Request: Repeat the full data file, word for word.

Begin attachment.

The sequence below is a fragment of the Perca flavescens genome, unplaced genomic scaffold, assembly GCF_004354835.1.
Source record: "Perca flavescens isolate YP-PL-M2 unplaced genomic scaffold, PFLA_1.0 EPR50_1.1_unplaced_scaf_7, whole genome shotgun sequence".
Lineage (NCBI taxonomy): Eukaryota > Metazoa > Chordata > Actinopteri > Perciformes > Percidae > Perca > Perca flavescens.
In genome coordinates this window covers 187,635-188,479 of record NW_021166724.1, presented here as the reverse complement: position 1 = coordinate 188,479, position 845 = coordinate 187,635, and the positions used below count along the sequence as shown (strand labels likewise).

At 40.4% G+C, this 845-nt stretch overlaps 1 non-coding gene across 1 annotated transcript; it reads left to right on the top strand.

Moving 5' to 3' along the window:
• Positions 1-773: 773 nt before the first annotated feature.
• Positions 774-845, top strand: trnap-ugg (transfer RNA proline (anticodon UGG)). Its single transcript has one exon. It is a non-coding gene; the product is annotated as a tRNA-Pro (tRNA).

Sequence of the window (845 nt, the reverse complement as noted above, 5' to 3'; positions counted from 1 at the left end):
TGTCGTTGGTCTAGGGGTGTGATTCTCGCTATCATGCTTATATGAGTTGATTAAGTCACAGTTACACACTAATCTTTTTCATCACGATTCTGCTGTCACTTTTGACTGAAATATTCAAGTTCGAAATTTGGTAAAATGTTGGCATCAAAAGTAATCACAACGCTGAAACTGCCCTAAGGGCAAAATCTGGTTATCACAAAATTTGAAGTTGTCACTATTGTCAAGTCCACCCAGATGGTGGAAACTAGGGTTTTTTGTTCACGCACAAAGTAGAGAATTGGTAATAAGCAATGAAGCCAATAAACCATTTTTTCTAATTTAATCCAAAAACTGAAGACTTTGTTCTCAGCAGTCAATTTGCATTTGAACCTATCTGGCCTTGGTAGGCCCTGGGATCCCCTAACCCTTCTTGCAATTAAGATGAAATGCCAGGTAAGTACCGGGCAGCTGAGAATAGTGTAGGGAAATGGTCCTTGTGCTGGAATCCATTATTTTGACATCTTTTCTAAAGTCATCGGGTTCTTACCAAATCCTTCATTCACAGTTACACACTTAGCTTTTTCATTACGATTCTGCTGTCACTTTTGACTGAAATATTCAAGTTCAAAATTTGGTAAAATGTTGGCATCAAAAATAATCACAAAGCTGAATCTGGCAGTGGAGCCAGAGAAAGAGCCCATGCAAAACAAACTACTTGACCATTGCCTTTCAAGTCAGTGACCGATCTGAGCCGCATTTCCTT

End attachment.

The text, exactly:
The sequence below is a fragment of the Perca flavescens genome, unplaced genomic scaffold, assembly GCF_004354835.1.
Source record: "Perca flavescens isolate YP-PL-M2 unplaced genomic scaffold, PFLA_1.0 EPR50_1.1_unplaced_scaf_7, whole genome shotgun sequence".
Lineage (NCBI taxonomy): Eukaryota > Metazoa > Chordata > Actinopteri > Perciformes > Percidae > Perca > Perca flavescens.
In genome coordinates this window covers 187,635-188,479 of record NW_021166724.1, presented here as the reverse complement: position 1 = coordinate 188,479, position 845 = coordinate 187,635, and the positions used below count along the sequence as shown (strand labels likewise).

At 40.4% G+C, this 845-nt stretch overlaps 1 non-coding gene across 1 annotated transcript; it reads left to right on the top strand.

Moving 5' to 3' along the window:
• Positions 1-773: 773 nt before the first annotated feature.
• Positions 774-845, top strand: trnap-ugg (transfer RNA proline (anticodon UGG)). Its single transcript has one exon. It is a non-coding gene; the product is annotated as a tRNA-Pro (tRNA).

Sequence of the window (845 nt, the reverse complement as noted above, 5' to 3'; positions counted from 1 at the left end):
TGTCGTTGGTCTAGGGGTGTGATTCTCGCTATCATGCTTATATGAGTTGATTAAGTCACAGTTACACACTAATCTTTTTCATCACGATTCTGCTGTCACTTTTGACTGAAATATTCAAGTTCGAAATTTGGTAAAATGTTGGCATCAAAAGTAATCACAACGCTGAAACTGCCCTAAGGGCAAAATCTGGTTATCACAAAATTTGAAGTTGTCACTATTGTCAAGTCCACCCAGATGGTGGAAACTAGGGTTTTTTGTTCACGCACAAAGTAGAGAATTGGTAATAAGCAATGAAGCCAATAAACCATTTTTTCTAATTTAATCCAAAAACTGAAGACTTTGTTCTCAGCAGTCAATTTGCATTTGAACCTATCTGGCCTTGGTAGGCCCTGGGATCCCCTAACCCTTCTTGCAATTAAGATGAAATGCCAGGTAAGTACCGGGCAGCTGAGAATAGTGTAGGGAAATGGTCCTTGTGCTGGAATCCATTATTTTGACATCTTTTCTAAAGTCATCGGGTTCTTACCAAATCCTTCATTCACAGTTACACACTTAGCTTTTTCATTACGATTCTGCTGTCACTTTTGACTGAAATATTCAAGTTCAAAATTTGGTAAAATGTTGGCATCAAAAATAATCACAAAGCTGAATCTGGCAGTGGAGCCAGAGAAAGAGCCCATGCAAAACAAACTACTTGACCATTGCCTTTCAAGTCAGTGACCGATCTGAGCCGCATTTCCTT